Voracity and Growth
AbstractWe analyse an economy that lacks a strong legal-political institutional infrastructure and is populated by multiple powerful groups. Powerful groups dynamically interact via a fiscal process that effectively allows open access to the aggregate capital stock. In equilibrium, this leads to slow economic growth and a 'voracity effect', by which a shock, such as a terms of trade windfall, perversely generates a more than proportionate increase in fiscal redistribution and reduces growth. We also show that a dilution in the concentration of power leads to faster growth and a less pro-cyclical response to shocks.
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Bibliographic InfoPaper provided by C.E.P.R. Discussion Papers in its series CEPR Discussion Papers with number 2001.
Date of creation: Oct 1998
Date of revision:
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Other versions of this item:
- Philip R. Lane & Aaron Tornell, 1997. "Voracity and Growth," Harvard Institute of Economic Research Working Papers 1807, Harvard - Institute of Economic Research.
- Aaron Tornell & Philip R. Lane, 1998. "Voracity and Growth," NBER Working Papers 6498, National Bureau of Economic Research, Inc.
- F43 - International Economics - - Macroeconomic Aspects of International Trade and Finance - - - Economic Growth of Open Economies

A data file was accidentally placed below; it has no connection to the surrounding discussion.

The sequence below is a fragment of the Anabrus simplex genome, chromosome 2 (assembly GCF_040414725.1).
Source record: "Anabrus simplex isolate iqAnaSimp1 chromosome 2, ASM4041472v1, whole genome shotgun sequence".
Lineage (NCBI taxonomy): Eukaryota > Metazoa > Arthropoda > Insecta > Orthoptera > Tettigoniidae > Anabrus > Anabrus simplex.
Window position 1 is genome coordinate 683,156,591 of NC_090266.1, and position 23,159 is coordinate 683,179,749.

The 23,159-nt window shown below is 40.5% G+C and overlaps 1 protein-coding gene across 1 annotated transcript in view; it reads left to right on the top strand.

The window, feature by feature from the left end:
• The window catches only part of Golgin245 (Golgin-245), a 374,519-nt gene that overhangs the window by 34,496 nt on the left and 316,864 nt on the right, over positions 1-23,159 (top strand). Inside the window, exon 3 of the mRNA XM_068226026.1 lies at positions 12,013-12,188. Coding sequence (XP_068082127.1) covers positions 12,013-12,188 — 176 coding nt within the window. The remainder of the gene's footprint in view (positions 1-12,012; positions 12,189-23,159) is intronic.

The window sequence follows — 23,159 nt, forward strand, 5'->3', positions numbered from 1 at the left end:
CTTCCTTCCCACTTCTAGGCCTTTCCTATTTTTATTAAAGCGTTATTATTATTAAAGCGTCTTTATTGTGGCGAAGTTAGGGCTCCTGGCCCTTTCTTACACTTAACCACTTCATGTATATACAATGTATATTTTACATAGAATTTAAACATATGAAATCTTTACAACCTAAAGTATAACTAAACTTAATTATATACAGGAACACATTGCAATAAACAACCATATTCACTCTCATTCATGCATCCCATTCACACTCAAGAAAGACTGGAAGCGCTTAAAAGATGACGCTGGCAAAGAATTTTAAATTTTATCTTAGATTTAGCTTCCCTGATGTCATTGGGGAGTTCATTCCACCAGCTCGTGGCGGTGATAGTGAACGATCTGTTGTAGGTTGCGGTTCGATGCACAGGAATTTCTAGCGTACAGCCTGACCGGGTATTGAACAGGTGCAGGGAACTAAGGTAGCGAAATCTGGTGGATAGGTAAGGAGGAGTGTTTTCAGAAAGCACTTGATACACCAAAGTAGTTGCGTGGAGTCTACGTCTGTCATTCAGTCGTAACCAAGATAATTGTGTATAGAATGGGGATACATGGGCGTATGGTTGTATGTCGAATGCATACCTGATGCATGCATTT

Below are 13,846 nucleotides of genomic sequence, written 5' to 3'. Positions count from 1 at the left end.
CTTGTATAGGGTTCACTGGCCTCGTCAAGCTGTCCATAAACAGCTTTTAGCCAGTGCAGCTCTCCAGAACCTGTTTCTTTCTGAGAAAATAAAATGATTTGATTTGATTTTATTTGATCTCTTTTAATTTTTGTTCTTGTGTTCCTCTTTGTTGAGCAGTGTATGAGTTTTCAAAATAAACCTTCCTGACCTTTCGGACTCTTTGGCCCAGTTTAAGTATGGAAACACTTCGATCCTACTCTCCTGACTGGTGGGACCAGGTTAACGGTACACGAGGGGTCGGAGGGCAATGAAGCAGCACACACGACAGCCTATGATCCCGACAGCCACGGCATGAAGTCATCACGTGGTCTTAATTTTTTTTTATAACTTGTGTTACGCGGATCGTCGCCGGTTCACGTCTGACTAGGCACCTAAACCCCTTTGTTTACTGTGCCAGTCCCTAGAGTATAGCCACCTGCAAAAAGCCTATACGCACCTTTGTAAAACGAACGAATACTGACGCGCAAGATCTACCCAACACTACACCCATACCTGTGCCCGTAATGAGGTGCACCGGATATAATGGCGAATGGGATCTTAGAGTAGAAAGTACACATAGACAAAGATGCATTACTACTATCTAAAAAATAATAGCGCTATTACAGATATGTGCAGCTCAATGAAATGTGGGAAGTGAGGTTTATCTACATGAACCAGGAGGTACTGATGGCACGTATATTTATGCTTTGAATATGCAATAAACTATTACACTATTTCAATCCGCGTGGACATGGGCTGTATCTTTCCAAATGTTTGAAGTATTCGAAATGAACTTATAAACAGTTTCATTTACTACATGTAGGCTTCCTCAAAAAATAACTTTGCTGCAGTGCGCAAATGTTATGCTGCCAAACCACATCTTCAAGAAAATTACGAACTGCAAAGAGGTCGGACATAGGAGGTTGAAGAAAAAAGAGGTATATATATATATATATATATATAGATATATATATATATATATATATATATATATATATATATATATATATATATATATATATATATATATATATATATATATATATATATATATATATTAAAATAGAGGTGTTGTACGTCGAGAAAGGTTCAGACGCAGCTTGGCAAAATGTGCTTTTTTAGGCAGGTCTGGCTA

- O10 - Economic Development, Technological Change, and Growth - - Economic Development - - - General
- O23 - Economic Development, Technological Change, and Growth - - Development Planning and Policy - - - Fiscal and Monetary Policy in Development
- O40 - Economic Development, Technological Change, and Growth - - Economic Growth and Aggregate Productivity - - - General
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- Easterly, William & Levine, Ross, 1997.
"Africa's Growth Tragedy: Policies and Ethnic Divisions,"
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- Easterly, W & Levine, R, 1996. "Africa's Growth Tragedy : Policies and Ethnic Divisions," Papers 536, Harvard - Institute for International Development.
- Sachs, J-D & Warner, A-M, 1995.
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517a, Harvard - Institute for International Development.
- Jan Gunning & Paul Collier, 1996. "Policy towards Commodity Shocks in Developing Countries," IMF Working Papers 96/84, International Monetary Fund.
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